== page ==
The significance of data in the realm of digital fashion design

In spite of the fact that we typically conceive of fashion as an intuitive activity, it has historically demanded a significant amount of information and understanding. All of the data, from the trickle-down and bubble-up of fashion trends to market statistics and the sizing details of clients, needs to be processed in an ethical and fair manner in order to adhere to issues surrounding privacy.

In this process, what exactly does the role of the designer entail? How should we deal with this information such that it may also be used for creative purposes, in addition to marketing and sales? Are there any opportunities for co-creation that involve the use of data, or for the utilisation of this technology to engage with the real-time input of customers? For the fashion designer, does data present a friend or a foe?

In order to get answers to these and other questions on the use of data in the fashion industry, both by fashion designers and by the fashion system as a whole, in order to optimise and streamline the fashion supply chain, we asked an expert panel to answer these questions.

Have faith in both your gut intuition and the numbers.

Julie Pont, Fashion & Creative Director of Heuritech, claimed that “you can say my gut feeling is backed-up by very early signals data.” “You can say my gut feeling is backed-up by very early signals data.” The Artificial Intelligence (AI)-driven solution that the Paris-based business offers is a trend predicting tool for the fashion and luxury industries. Heuritech employs machine learning algorithms to sift through millions of social media photographs. With the assistance of their fashion team, they examine early trend signals and assess how they are performing in various regions.

Pont, who has a background in fashion design and is traditionally schooled in the industry, remarked that it was initially difficult to trust data. “To tell you the truth, because I come from a creative family, I was a little bit anxious. Would this be able to replace my current job? I felt overwhelmed by the potential for more value that could be added by data. I was going with my instincts, which is common practise in the fashion industry. You are a designer, thus you are well aware that your natural instincts and creative abilities are the primary reasons for your employment. However, I quickly came to the conclusion that data is not meant to take the position of designers but rather to assist with the uncertainties “admonishes the French fashion designer based in Paris.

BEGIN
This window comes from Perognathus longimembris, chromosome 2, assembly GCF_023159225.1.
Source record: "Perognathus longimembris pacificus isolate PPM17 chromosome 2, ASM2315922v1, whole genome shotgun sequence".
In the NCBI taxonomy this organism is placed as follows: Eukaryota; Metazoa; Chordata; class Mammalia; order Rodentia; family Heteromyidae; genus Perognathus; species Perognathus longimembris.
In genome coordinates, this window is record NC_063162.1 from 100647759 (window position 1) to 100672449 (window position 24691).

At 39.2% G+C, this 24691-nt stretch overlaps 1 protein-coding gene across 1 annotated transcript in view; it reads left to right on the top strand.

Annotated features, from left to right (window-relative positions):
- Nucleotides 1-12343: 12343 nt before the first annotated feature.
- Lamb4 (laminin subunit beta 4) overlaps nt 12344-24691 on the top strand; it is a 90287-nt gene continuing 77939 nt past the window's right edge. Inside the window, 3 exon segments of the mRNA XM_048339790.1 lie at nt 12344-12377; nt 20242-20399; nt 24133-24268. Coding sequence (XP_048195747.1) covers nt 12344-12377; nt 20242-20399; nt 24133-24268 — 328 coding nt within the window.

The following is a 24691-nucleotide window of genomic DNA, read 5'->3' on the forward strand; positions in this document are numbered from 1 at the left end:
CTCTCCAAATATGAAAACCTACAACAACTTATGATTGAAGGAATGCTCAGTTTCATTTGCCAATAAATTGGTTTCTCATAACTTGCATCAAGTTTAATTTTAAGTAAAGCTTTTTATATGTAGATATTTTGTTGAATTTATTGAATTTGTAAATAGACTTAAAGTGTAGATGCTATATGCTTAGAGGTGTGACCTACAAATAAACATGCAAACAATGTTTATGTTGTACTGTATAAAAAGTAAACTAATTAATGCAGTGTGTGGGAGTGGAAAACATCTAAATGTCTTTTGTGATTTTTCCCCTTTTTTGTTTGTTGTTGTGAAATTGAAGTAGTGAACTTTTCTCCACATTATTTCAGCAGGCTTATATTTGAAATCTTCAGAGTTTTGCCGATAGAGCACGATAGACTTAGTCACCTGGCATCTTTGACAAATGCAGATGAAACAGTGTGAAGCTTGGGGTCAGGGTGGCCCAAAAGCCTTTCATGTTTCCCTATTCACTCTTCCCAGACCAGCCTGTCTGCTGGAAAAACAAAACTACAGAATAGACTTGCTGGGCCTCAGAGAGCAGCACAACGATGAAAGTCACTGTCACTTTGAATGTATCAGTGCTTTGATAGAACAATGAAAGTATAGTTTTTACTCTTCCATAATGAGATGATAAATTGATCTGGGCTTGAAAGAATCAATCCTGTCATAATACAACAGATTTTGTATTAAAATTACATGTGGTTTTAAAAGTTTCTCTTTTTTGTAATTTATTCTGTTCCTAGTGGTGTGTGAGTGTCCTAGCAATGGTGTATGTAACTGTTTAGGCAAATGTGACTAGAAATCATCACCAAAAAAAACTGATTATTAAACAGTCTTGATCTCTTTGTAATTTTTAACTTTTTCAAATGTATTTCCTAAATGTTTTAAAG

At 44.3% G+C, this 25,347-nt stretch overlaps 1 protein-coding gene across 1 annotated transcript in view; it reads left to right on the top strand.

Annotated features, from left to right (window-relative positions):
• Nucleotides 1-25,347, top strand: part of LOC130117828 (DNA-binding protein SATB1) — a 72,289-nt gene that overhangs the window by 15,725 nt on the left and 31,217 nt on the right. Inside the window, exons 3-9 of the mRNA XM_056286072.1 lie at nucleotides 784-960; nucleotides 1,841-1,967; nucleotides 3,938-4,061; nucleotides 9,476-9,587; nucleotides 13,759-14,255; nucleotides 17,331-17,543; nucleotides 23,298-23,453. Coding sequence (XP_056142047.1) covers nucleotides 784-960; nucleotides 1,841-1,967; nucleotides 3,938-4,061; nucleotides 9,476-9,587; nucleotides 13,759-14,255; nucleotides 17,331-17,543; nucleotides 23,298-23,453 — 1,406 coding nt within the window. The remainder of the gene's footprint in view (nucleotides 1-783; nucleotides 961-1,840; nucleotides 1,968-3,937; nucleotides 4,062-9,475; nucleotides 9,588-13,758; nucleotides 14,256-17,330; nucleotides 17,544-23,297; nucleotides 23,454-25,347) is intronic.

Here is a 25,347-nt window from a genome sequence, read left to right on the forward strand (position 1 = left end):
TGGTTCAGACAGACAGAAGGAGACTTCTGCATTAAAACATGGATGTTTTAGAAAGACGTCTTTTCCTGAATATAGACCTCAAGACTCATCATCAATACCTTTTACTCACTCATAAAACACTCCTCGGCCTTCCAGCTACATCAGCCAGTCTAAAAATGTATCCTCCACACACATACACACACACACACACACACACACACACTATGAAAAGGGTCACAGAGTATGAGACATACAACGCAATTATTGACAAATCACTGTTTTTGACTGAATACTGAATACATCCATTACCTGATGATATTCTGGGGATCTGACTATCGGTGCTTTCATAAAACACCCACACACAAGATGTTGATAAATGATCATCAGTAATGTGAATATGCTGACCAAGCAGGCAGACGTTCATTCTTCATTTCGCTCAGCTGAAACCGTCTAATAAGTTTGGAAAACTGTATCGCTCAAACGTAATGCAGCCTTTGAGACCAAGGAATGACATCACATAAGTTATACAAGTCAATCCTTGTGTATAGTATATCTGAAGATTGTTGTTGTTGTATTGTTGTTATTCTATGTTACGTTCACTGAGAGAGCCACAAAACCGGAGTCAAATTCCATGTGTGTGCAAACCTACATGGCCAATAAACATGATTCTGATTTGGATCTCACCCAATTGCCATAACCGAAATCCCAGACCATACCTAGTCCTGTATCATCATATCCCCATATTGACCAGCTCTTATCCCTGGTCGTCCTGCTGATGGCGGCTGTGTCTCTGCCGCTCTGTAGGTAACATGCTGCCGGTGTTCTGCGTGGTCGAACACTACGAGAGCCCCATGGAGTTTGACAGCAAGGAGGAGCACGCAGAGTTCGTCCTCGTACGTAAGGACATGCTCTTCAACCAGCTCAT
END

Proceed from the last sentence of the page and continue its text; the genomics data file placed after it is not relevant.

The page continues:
The company Pont views data as a way for fashion designers to save time. “As a creative person, you have access to a wide variety of resources that can serve as sources of inspiration; nevertheless, you are faced with an overwhelming amount of demand from the market, the brand, and the customers. Technologies such as AI-powered trend research have the potential to improve the efficiency and quality of the designer’s research process while also reducing the amount of time spent on it. As a fashion designer, I find that relying on statistics helps me make more confident creative choices. It substantiates my arguments, as Pont puts it.

The examination of data, as well as customer behaviour

If, when viewed from the standpoint of the designer, data can assist in making better judgments, when viewed from the standpoint of the consumer, this is not necessarily the case. According to Jonathan Chippindale, Founder and CEO of Holition, a creative technology agency in London that creates immersive experiences for retail, the key to correctly analysing data is to look at consumer behaviour and recognise that it is always subject to change. Holition creates these experiences for retailers.

“The concept of algorithms carries with it a significant air of irony. We have access to an endless amount of knowledge and data, but algorithms are sorting it into categories that they believe will be of greater interest to us, while simultaneously deleting categories that they believe will be of less interest to us. In some respects, it is driving us toward the middle of the bell curve, which is the point at which, if you take all of the colours and mix them together, you end up with grey. It’s the same as the average. But that doesn’t seem very human, does it? That is not how we do things around here. Everyone here has their own unique style. We are going to change our behaviour. Our conversation will take a new turn. Different things appeal to each of us, “says Chippindale.